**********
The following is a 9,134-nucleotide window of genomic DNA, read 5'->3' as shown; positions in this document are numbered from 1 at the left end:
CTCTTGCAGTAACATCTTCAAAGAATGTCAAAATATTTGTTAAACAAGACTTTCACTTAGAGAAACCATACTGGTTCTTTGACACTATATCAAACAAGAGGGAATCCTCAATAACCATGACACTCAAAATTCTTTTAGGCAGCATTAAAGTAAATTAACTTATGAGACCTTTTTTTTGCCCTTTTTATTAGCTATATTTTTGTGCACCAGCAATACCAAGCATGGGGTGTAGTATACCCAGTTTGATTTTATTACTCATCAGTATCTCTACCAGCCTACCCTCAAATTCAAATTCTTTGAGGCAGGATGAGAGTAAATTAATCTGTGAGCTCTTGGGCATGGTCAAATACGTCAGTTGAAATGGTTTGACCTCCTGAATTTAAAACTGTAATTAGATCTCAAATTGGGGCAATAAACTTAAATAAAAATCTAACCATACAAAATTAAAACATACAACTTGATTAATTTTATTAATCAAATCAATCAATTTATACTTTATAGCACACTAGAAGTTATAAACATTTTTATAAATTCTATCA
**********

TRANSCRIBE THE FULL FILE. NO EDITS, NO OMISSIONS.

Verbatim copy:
The following is a 9,134-nucleotide window of genomic DNA, read 5'->3' as shown; positions in this document are numbered from 1 at the left end:
CTCTTGCAGTAACATCTTCAAAGAATGTCAAAATATTTGTTAAACAAGACTTTCACTTAGAGAAACCATACTGGTTCTTTGACACTATATCAAACAAGAGGGAATCCTCAATAACCATGACACTCAAAATTCTTTTAGGCAGCATTAAAGTAAATTAACTTATGAGACCTTTTTTTTGCCCTTTTTATTAGCTATATTTTTGTGCACCAGCAATACCAAGCATGGGGTGTAGTATACCCAGTTTGATTTTATTACTCATCAGTATCTCTACCAGCCTACCCTCAAATTCAAATTCTTTGAGGCAGGATGAGAGTAAATTAATCTGTGAGCTCTTGGGCATGGTCAAATACGTCAGTTGAAATGGTTTGACCTCCTGAATTTAAAACTGTAATTAGATCTCAAATTGGGGCAATAAACTTAAATAAAAATCTAACCATACAAAATTAAAACATACAACTTGATTAATTTTATTAATCAAATCAATCAATTTATACTTTATAGCACACTAGAAGTTATAAACATTTTTATAAATTCTATCA